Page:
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Put it On My TV: Gogglebox

Put it On My TV is a new occasional feature which will explore an overseas show that deserves to be shown or made in the land of the long white cloud. This week Tara Ward campaigns for Gogglebox, a British reality show where normal armchair folk talk telly. //

While enjoying a recent journey from these fair shores, I stumbled across an English TV winner called Gogglebox. This show was a revelation, especially after reading a recent NZ Herald article claiming we’re watching television differently these days. It seems the modern television experience isn’t the collective event enjoyed by our parents’ generation, when families gathered to watch the latest episode of The Dog Show (I never did learn to whistle like those farmers). Instead, today’s viewers are more likely to be watching different shows on a remote device, scattered throughout the house. Turns out that having total control over what we watch and when we watch it has made us anti-social and isolated. What a downer!

That’s why I love Gogglebox. It’s a weird concept: a reality show featuring a recurring cast of families and friends, who are filmed watching and discussing the television highlights of the past seven days. Usually when I rave about a show about people watching television – people assume I’ve been into Nan’s cooking sherry again. But I’m not the only fan. Produced by Britain’s Channel 4, the first series of Gogglebox in 2013 was an instant hit with viewers. Four seasons on, it’s won a UK National TV Award and even a BAFTA (but then, so did Made In Chelsea). It’s gone global with US, Chinese and Ukrainian versions and an Australian version to screen later this year. Even Kate Moss and Noel Gallagher featured in a (very surreal) celebrity Gogglebox, critiquing Strictly Come Dancing (“we’ve done that move in Ibiza, at Jagger’s place”).

So what’s Gogglebox’s secret? Why is a programme about people sitting in their living rooms talking telly such a winner? For starters, this feel good show confirms the idea that we’re all television critics. Who hasn’t sat on their couch shouting at the screen, telling The Block’s Quinn that she’s sitting on her paintbrush, Claire should have kept an eye out for those Redcoats in Outlander, or those crazy fools to not make Dr Banner angry in the Incredible Hulk. The pleasure of Gogglebox comes from recognising our own reactions in the Gogglebox families – whether it’s a mutual appreciation for Nigella’s, erm, cooking skills or a less than enthusiastic reaction to the new series of Downton Abbey.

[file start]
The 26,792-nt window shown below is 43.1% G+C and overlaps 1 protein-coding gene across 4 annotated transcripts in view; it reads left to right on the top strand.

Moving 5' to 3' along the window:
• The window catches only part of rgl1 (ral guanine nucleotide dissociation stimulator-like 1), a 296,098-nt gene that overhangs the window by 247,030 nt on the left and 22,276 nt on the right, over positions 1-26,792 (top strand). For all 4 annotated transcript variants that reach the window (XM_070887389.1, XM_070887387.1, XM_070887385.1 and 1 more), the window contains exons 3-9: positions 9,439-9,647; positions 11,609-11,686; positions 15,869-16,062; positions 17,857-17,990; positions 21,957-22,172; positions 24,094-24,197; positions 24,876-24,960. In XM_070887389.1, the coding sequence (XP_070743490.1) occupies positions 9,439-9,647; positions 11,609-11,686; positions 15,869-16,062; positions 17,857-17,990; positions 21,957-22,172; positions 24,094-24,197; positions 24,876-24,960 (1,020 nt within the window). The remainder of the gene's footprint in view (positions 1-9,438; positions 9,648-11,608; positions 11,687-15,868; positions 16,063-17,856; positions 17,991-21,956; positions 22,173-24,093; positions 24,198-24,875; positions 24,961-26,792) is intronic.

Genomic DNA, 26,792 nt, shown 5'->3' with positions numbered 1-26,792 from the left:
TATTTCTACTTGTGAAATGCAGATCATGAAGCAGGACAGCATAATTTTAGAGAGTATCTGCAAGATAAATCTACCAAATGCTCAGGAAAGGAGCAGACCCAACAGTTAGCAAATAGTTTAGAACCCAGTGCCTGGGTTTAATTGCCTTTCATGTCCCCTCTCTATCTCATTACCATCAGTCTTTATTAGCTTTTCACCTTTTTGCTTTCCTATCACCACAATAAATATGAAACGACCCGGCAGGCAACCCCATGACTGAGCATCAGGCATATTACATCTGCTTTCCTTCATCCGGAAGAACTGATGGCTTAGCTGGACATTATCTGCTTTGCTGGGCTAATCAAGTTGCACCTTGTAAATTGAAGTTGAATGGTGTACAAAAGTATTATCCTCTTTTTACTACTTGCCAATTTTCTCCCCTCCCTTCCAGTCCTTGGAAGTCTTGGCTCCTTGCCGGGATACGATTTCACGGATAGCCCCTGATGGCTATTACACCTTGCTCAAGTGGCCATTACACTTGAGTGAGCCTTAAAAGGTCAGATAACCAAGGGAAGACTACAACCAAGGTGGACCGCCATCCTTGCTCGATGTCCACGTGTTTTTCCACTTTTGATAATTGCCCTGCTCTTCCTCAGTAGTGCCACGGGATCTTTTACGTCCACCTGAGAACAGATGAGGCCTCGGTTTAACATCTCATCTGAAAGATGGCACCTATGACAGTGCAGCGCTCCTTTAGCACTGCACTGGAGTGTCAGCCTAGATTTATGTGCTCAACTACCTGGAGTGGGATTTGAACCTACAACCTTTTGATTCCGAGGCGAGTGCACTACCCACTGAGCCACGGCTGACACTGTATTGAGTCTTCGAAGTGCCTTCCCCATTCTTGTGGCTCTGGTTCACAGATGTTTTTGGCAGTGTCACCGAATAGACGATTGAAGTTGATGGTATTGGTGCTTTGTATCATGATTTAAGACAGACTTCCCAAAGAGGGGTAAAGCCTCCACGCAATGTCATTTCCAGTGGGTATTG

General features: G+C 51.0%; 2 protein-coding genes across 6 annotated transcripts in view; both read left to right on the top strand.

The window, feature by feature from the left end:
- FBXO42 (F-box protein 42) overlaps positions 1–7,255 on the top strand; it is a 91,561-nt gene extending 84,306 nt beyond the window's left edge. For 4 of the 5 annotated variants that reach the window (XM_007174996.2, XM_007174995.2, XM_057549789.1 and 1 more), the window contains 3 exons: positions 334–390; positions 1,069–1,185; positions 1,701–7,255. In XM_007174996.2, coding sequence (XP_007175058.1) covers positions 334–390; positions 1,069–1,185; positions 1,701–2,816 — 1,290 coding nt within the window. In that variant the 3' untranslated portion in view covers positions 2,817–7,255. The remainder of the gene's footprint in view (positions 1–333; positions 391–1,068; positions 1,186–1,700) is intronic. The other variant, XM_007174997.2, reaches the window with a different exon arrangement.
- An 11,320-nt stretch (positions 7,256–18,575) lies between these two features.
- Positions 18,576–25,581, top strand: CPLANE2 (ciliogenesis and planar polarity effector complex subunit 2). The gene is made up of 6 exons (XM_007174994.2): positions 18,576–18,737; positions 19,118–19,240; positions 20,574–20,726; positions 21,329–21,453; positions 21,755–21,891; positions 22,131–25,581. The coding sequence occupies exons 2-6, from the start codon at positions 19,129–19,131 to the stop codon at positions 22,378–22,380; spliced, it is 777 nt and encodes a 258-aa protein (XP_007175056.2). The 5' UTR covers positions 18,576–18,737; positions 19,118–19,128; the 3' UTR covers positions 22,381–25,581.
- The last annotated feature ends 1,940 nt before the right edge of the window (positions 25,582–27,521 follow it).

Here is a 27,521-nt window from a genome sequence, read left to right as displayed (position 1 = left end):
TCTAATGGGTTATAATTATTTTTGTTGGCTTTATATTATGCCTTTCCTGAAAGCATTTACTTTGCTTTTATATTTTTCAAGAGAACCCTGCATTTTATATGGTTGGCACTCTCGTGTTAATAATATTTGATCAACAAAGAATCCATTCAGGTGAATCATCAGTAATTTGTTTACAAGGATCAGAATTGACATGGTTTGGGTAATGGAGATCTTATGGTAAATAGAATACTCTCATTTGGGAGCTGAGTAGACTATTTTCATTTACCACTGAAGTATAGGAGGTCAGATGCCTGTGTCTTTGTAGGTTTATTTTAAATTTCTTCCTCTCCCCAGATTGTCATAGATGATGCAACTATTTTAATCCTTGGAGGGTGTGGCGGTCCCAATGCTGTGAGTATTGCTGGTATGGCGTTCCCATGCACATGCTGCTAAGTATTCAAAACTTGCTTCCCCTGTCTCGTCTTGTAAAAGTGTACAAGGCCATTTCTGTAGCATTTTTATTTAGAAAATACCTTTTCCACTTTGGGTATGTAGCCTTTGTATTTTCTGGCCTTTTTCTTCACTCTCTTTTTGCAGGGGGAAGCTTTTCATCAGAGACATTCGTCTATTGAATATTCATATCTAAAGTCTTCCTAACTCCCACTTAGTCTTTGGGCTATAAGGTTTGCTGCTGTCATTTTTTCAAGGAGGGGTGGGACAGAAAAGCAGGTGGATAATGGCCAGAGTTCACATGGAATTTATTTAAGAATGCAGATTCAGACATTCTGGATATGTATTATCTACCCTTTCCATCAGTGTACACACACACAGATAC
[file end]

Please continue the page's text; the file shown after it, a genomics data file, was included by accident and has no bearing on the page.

The key to Gogglebox’s success is the relationships of its recurring ‘stars’. There’s a cross section of British society, including the pissed posh couple Dom and Steph (“you’re f**king off your tits, aren’t you?”); retired teachers Leon and June (“there’s no need for that language”); the Tapper Family from North London (“what does the X in X Factor stand for? Xylophone?”); Reverend Kate and husband Graham (“I know I shouldn’t, and I know it’s wrong, but I love this show”); and lifelong best friends Sandy and Sandra (“go on, make my Saturday night, babes”).

Collectively, these folk have little in common, apart from being surprisingly entertaining and a little bit crazy. Each relationship is differentiated by accent, gender, sexuality, age and gender, but Gogglebox shows how the power of television (and some very slick editing) draws this menagerie of individuals together. The Educating Yorkshire clip where Musharaf overcomes his stammer to address his graduating class is a classic television moment that unites the families in their genuinely emotional response. Even the most hardened viewer will suddenly find a little dust in their eyes.

If you’ve ever seen an episode of Masterchef, you’ll know that reality television takes you on a journey full of reflection, drama and the odd disaster. Gogglebox is no different; the reflections on the shows of the past week are as diverse as the living room couches. Who knew a screening of Mrs Doubtfire would lead the viewer along a path of intense and profound revelation, from what makes a good father (“He’s like Peter Andre. Peter Andre loves his kids”), to Robin Williams’ depression and suicide (“he’s made millions of people happy, but he couldn’t even make himself happy”), before concluding with a classic reality TV one-liner (“her tits are on fire!”).

Gogglebox won’t change the world like Campbell Live or inspire you to be a better person like Oprah or even Home and Away, and you may need to travel to another hemisphere to watch it. But it’s 45 minutes of heartwarming television that feels like you’re sharing a cuppa and a catch-up with friends, and it reminds us that TV is made to be shared and enjoyed with others. And I reckon that’s pretty good. In the words of Sandy (or is it Sandra?): “It’s all these mad people who make the show, innit?”

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